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Meghan A. Duffy
University of Michigan
75Publications
25H-index
1,796Citations
Publications 75
Newest
Published in Functional Ecology5.04
Marta S. Shocket5
Estimated H-index: 5
(IU: Indiana University Bloomington),
Alexandra Magnante (IU: Indiana University Bloomington)+ -3 AuthorsSpencer R. Hall30
Estimated H-index: 30
(IU: Indiana University Bloomington)
Published on Jul 1, 2019in Nature Biotechnology31.86
Meghan A. Duffy25
Estimated H-index: 25
(UM: University of Michigan),
Carly Thanhouser (UM: University of Michigan), Holly A. Derry15
Estimated H-index: 15
(UM: University of Michigan)
Published on Apr 1, 2019in Ecology and Evolution2.42
Nathan Emery2
Estimated H-index: 2
(MSU: Michigan State University),
Amanda Hund (UMN: University of Minnesota)+ 3 AuthorsAndrea Swei11
Estimated H-index: 11
(SFSU: San Francisco State University)
Published on Apr 1, 2019in Oikos3.47
Patrick A. Clay2
Estimated H-index: 2
(Rice University),
Michael H. Cortez9
Estimated H-index: 9
(USU: Utah State University)
+ 1 AuthorsVolker H. W. Rudolf28
Estimated H-index: 28
(Rice University)
Published on Mar 1, 2019in Ecology4.29
Nina Wale (UM: University of Michigan), McKenna L. Turrill (UM: University of Michigan), Meghan A. Duffy25
Estimated H-index: 25
(UM: University of Michigan)
Published on Feb 1, 2019in The American Naturalist3.85
Patrick A. Clay2
Estimated H-index: 2
,
Kailash L. Dhir2
Estimated H-index: 2
+ 1 AuthorsMeghan A. Duffy25
Estimated H-index: 25
AbstractCoinfection of host populations alters pathogen prevalence, host mortality, and pathogen evolution. Because pathogens compete for limiting resources, whether multiple pathogens can coexist in a host population can depend on their within-host interactions, which, in turn, can depend on the order in which pathogens infect hosts (within-host priority effects). However, the consequences of within-host priority effects for pathogen coexistence have not been tested. Using laboratory studies wi...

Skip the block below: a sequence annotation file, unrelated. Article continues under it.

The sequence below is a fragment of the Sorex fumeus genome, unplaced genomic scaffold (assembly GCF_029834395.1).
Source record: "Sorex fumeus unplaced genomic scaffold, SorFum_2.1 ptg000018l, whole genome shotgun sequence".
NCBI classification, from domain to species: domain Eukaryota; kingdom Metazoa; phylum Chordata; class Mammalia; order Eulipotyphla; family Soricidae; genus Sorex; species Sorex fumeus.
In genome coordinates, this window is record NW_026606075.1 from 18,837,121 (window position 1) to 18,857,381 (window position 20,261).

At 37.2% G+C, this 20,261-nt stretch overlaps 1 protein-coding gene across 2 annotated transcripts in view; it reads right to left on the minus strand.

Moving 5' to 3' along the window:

Published on Jan 16, 2019
Kristel F. Sánchez (UM: University of Michigan), Naomi Huntley (UM: University of Michigan)+ 1 AuthorsMark D. Hunter48
Estimated H-index: 48
(UM: University of Michigan)
Diets must satisfy the everyday metabolic requirements of organisms and can also serve as medicines to combat disease. Currently, the medicinal role of diets is much better understood in terrestrial than in aquatic ecosystems. This is surprising because phytoplankton species synthesize secondary metabolites with known antimicrobial properties. Here, we investigated the medicinal properties of phytoplankton (including toxin-producing cyanobacteria) against parasites of the dominant freshwater her...
Published on Jan 1, 2019in Journal of Plankton Research2.21
Meghan A. Duffy25
Estimated H-index: 25
(UM: University of Michigan),
Katherine K. Hunsberger2
Estimated H-index: 2
(UM: University of Michigan)
Published on Dec 6, 2018
Luana Bresciani (USP: University of São Paulo), Leandro Nascimento Lemos7
Estimated H-index: 7
(USP: University of São Paulo)
+ 4 AuthorsJorge L. M. Rodrigues28
Estimated H-index: 28
(UC Davis: University of California, Davis)
Author(s): Bresciani, L; Lemos, LN; Wale, N; Lin, JY; Strauss, AT; Duffy, MA; Rodrigues, JLM | Abstract: Copyright © 2018 Bresciani et al. We report here the near-complete genome sequence of “Candidatus Spirobacillus cienkowskii,” a spiral-shaped, red-pigmented uncultivated bacterial pathogen of Daphnia spp. The genome is 2.74 Mbp in size, has a GC content of 32.1%, and contains genes associated with bacterial motility and the production of carotenoids, which could explain the distinctive red co...
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